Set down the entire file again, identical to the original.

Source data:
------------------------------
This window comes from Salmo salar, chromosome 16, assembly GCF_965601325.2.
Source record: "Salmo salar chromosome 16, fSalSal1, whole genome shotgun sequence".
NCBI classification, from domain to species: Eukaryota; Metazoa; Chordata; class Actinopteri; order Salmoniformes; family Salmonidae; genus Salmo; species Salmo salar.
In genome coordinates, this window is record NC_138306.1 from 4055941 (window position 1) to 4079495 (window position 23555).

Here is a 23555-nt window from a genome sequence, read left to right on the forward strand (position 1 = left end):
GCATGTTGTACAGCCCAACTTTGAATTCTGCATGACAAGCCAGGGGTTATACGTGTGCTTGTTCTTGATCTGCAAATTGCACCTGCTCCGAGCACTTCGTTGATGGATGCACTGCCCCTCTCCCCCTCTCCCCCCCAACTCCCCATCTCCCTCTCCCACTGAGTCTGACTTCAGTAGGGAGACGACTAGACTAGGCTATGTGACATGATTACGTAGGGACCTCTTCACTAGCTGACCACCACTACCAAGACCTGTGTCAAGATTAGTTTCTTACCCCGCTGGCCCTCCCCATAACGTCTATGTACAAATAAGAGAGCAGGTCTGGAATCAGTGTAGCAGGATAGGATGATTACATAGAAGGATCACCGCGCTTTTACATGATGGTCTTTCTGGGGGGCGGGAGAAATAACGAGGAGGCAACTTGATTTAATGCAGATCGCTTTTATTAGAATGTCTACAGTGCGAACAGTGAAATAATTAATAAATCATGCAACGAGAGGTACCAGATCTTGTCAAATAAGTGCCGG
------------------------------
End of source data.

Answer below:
This window comes from Salmo salar, chromosome 16, assembly GCF_965601325.2.
Source record: "Salmo salar chromosome 16, fSalSal1, whole genome shotgun sequence".
NCBI classification, from domain to species: Eukaryota; Metazoa; Chordata; class Actinopteri; order Salmoniformes; family Salmonidae; genus Salmo; species Salmo salar.
In genome coordinates, this window is record NC_138306.1 from 4055941 (window position 1) to 4079495 (window position 23555).

Here is a 23555-nt window from a genome sequence, read left to right on the forward strand (position 1 = left end):
GCATGTTGTACAGCCCAACTTTGAATTCTGCATGACAAGCCAGGGGTTATACGTGTGCTTGTTCTTGATCTGCAAATTGCACCTGCTCCGAGCACTTCGTTGATGGATGCACTGCCCCTCTCCCCCTCTCCCCCCCAACTCCCCATCTCCCTCTCCCACTGAGTCTGACTTCAGTAGGGAGACGACTAGACTAGGCTATGTGACATGATTACGTAGGGACCTCTTCACTAGCTGACCACCACTACCAAGACCTGTGTCAAGATTAGTTTCTTACCCCGCTGGCCCTCCCCATAACGTCTATGTACAAATAAGAGAGCAGGTCTGGAATCAGTGTAGCAGGATAGGATGATTACATAGAAGGATCACCGCGCTTTTACATGATGGTCTTTCTGGGGGGCGGGAGAAATAACGAGGAGGCAACTTGATTTAATGCAGATCGCTTTTATTAGAATGTCTACAGTGCGAACAGTGAAATAATTAATAAATCATGCAACGAGAGGTACCAGATCTTGTCAAATAAGTGCCGG